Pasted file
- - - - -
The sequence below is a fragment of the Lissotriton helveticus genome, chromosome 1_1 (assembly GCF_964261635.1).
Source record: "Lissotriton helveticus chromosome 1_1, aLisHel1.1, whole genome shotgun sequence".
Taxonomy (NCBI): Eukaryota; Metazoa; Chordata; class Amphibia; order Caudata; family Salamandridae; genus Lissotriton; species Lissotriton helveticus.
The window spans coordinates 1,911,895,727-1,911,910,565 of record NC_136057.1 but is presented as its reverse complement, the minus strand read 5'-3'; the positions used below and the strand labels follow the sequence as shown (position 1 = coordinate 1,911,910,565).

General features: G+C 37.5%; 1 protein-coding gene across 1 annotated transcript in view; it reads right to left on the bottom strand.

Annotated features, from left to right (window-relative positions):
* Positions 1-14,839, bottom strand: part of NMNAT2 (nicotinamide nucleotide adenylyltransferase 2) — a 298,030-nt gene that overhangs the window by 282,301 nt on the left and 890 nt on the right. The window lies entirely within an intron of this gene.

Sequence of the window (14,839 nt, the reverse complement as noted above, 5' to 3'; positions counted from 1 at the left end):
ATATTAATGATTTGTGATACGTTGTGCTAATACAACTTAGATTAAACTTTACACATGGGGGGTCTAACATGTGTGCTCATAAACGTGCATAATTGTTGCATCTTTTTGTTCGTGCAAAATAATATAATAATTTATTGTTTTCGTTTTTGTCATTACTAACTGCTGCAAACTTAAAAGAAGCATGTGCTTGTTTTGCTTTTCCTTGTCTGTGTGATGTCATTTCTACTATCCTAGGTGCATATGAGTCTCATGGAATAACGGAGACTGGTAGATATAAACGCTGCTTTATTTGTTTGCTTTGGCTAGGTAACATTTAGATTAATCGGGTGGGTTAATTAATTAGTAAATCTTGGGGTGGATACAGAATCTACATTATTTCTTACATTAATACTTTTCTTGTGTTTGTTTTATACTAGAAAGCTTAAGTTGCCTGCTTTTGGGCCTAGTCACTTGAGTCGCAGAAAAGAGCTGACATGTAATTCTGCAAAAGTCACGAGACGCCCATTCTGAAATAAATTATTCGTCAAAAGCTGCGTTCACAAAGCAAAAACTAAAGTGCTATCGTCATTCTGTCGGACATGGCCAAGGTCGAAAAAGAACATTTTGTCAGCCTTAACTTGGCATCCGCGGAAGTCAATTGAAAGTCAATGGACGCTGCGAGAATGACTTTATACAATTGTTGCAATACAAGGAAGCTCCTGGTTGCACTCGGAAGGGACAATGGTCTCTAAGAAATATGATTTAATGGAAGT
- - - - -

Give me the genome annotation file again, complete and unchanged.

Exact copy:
The sequence below is a fragment of the Lissotriton helveticus genome, chromosome 1_1 (assembly GCF_964261635.1).
Source record: "Lissotriton helveticus chromosome 1_1, aLisHel1.1, whole genome shotgun sequence".
Taxonomy (NCBI): Eukaryota; Metazoa; Chordata; class Amphibia; order Caudata; family Salamandridae; genus Lissotriton; species Lissotriton helveticus.
The window spans coordinates 1,911,895,727-1,911,910,565 of record NC_136057.1 but is presented as its reverse complement, the minus strand read 5'-3'; the positions used below and the strand labels follow the sequence as shown (position 1 = coordinate 1,911,910,565).

General features: G+C 37.5%; 1 protein-coding gene across 1 annotated transcript in view; it reads right to left on the bottom strand.

Annotated features, from left to right (window-relative positions):
* Positions 1-14,839, bottom strand: part of NMNAT2 (nicotinamide nucleotide adenylyltransferase 2) — a 298,030-nt gene that overhangs the window by 282,301 nt on the left and 890 nt on the right. The window lies entirely within an intron of this gene.

Sequence of the window (14,839 nt, the reverse complement as noted above, 5' to 3'; positions counted from 1 at the left end):
ATATTAATGATTTGTGATACGTTGTGCTAATACAACTTAGATTAAACTTTACACATGGGGGGTCTAACATGTGTGCTCATAAACGTGCATAATTGTTGCATCTTTTTGTTCGTGCAAAATAATATAATAATTTATTGTTTTCGTTTTTGTCATTACTAACTGCTGCAAACTTAAAAGAAGCATGTGCTTGTTTTGCTTTTCCTTGTCTGTGTGATGTCATTTCTACTATCCTAGGTGCATATGAGTCTCATGGAATAACGGAGACTGGTAGATATAAACGCTGCTTTATTTGTTTGCTTTGGCTAGGTAACATTTAGATTAATCGGGTGGGTTAATTAATTAGTAAATCTTGGGGTGGATACAGAATCTACATTATTTCTTACATTAATACTTTTCTTGTGTTTGTTTTATACTAGAAAGCTTAAGTTGCCTGCTTTTGGGCCTAGTCACTTGAGTCGCAGAAAAGAGCTGACATGTAATTCTGCAAAAGTCACGAGACGCCCATTCTGAAATAAATTATTCGTCAAAAGCTGCGTTCACAAAGCAAAAACTAAAGTGCTATCGTCATTCTGTCGGACATGGCCAAGGTCGAAAAAGAACATTTTGTCAGCCTTAACTTGGCATCCGCGGAAGTCAATTGAAAGTCAATGGACGCTGCGAGAATGACTTTATACAATTGTTGCAATACAAGGAAGCTCCTGGTTGCACTCGGAAGGGACAATGGTCTCTAAGAAATATGATTTAATGGAAGT